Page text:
Ice Buckets and the Psychology of Giving

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Ice Bucket Challenge

November 16, 2014; New York Times

The end of the calendar year is traditionally seen as a time when people are feeling generous and are making donations to charities. What better time, then, to ask why people respond to some giving mechanisms, such as the recently omnipresent ice-bucket challenge, but not to others. A recent op-ed piece in the New York Times by Ian McGugan asks this very question.

According to the article, researchers are fairly convinced that in many cases we like to give for very selfish reasons, and this may have fed the ice-bucket brigade. For example, we may wish to give to have our names on a list, thereby enhancing our reputation, or to keep up with others in the community who are giving. In the case of the ice-bucketers, the sense is that people were feeding their own narcissism: People could post photos and videos of themselves in highly visible arenas like Twitter and Facebook.

One interesting theory behind group events that benefit charities describes what has been called the “martyrdom effect.” Dousing yourself with very cold water probably does not feel very good—this writer has not tried it and so cannot speak from personal experience—but a lot of people did it. Marathons and bike-a-thons encourage people to test their endurance travelling many miles. Hundreds of people do it, all in the name of a good cause. But why aren’t there regular “dessert-a-thons,” for example? These experiences, according to one researcher, become more meaningful to us “if blood, sweat, and tears are involved.” We feel we have to experience a little pain or discomfort in the process of being generous—and it’s best if what we have to endure is tied thematically to the cause in question.

“It would not work to have Girl Scouts roll in broken glass to raise money,” said Christopher Olivola of Carnegie Mellon University, who co-wrote the paper on the subject, “and it wouldn’t work to use the ice-bucket challenge to raise money for opera.”

An experiment from 2011 found researchers using the Salvation Army year-end fundraising at a store in Boston to explore people’s reactions to being asked for money. Sometimes, the three researchers would simply ring their bells. At other times, they would make eye contact with shoppers and ask them directly to give. When they were simply ringing the bell, shoppers went about their business as per normal. But when eye contact was made, shoppers would look for ways to avoid the bell-ringers and find other entrances to the store. Even more interesting is that when they asked people for money, the researchers raised 60 percent more than when they simply rang their bells even though the shoppers worked hard to avoid them. We hate to be asked, the researchers found, but we are generous when we are.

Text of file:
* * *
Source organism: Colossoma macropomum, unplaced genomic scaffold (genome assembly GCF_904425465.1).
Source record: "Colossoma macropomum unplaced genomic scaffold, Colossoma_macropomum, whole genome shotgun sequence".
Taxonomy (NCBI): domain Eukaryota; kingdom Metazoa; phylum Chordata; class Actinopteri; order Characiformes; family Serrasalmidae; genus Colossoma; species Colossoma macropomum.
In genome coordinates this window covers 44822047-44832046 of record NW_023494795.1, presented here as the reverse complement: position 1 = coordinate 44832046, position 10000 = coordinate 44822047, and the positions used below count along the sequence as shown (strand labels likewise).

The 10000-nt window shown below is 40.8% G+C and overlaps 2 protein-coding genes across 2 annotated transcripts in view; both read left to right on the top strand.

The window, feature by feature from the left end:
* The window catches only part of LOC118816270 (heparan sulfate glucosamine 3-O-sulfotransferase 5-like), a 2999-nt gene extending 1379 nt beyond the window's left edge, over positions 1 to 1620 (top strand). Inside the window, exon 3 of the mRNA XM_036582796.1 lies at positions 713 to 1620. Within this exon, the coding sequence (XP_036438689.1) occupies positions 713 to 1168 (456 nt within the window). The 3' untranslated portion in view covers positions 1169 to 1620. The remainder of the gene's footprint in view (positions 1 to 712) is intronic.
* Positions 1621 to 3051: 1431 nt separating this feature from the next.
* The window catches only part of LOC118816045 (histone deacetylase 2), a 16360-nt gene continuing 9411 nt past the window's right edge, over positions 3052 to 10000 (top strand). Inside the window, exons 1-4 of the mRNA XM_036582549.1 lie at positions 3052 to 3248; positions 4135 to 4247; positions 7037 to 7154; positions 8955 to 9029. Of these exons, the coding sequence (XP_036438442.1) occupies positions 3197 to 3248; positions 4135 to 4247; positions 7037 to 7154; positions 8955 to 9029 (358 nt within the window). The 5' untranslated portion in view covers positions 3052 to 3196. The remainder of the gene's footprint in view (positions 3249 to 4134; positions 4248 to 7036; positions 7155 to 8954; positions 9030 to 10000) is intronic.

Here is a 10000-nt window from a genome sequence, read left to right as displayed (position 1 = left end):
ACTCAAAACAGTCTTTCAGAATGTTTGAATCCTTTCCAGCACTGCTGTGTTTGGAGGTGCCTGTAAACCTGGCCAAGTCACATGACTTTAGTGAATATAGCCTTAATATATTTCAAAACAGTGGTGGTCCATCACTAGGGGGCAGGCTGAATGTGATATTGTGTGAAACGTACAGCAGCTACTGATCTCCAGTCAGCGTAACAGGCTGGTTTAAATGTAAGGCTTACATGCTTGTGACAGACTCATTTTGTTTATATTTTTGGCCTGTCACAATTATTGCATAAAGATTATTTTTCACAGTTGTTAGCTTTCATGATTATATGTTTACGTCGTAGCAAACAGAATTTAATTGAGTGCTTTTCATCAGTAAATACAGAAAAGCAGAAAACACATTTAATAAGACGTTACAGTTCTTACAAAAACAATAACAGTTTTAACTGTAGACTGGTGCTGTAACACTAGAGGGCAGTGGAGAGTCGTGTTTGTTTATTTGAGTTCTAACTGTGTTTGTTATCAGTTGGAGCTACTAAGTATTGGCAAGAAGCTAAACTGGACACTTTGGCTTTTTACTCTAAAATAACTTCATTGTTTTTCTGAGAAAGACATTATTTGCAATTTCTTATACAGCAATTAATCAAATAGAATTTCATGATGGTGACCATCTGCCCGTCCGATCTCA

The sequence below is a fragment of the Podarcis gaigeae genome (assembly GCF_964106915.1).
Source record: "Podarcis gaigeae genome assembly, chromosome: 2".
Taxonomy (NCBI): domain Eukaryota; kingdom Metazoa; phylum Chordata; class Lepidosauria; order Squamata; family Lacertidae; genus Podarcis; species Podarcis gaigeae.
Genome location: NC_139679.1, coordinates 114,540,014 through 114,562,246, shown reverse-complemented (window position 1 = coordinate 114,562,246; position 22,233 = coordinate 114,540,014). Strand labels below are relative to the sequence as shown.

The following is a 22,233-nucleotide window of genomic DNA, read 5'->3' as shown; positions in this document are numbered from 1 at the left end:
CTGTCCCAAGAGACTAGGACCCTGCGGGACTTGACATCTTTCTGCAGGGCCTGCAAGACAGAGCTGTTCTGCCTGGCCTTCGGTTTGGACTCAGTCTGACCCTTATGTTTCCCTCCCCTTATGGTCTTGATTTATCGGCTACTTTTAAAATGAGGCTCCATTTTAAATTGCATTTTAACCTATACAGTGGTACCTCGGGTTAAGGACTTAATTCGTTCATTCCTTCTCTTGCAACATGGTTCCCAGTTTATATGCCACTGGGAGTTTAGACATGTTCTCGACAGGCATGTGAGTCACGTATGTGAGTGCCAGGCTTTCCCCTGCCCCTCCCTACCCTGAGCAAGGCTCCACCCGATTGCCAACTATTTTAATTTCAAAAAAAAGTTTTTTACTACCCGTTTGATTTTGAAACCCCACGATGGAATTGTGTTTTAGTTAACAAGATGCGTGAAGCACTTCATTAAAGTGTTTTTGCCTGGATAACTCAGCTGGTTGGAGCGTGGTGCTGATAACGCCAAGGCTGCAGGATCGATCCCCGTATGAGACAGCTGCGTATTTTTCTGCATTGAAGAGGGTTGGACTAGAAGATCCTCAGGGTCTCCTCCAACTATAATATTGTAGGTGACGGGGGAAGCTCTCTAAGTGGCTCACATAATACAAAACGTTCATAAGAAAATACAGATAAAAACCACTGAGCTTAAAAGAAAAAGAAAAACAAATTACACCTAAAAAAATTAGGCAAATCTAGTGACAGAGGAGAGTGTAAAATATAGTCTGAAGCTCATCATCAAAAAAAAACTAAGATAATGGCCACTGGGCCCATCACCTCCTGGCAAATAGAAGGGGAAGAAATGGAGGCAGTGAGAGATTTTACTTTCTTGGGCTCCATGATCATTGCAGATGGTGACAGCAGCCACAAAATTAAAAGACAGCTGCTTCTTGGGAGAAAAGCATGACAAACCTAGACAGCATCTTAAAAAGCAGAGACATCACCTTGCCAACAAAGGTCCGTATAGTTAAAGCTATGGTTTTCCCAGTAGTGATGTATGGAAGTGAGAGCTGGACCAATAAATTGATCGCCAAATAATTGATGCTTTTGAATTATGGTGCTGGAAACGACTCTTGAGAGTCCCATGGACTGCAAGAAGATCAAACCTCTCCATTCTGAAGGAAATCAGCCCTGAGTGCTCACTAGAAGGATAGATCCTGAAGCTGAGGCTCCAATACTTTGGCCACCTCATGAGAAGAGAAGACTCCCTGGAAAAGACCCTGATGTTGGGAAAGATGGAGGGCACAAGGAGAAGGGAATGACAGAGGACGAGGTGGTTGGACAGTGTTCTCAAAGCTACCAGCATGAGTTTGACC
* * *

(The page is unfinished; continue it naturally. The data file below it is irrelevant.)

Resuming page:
Despite the ice-bucket challenge’s popularity and the plethora of new ways to give, Americans are still giving at only about two percent of their incomes. These increasingly ingenious challenges that are popping up are responses to the need to work harder and harder for a slice of a pie that is not getting bigger. The ice-bucket challenge broke through our general distaste for being asked; the exact reasons why are still unclear.—Rob Meiksins

  • Simone Joyaux

    There’s a big difference between fundraising and a gimmick like the ice bucket challenge. Fundraising is a process of understanding the interests and emotions of others, finding common values, nurturing the relationship between the donor (or prospective donor) and the cause.

    Donors give through organizations to fulfill their own aspirations. Emotions trigger donor decisions. In fact, neuroscience proves that all human decisions are triggered by emotions …. Even if we rationalize within seconds. Storytelling is the way to engage people and invite investment. And, loyalty and lifetime value are what matters …. whether it’s consumer buying or donor giving.

    If, by chance (and it’s a big chance), an organization invents a gimmick… And raises lots and lots of money. Yippee. But spending limited resources (e.g., time, opportunity cost, etc.) searching for a gimmick — instead of spending time on what the research shows works…. That’s such a terrible waste.

    The question with something like the ice bucket challenge is: How many of the game players know what ALS is, will remember, or even care? The question is a gimmick or loyalty.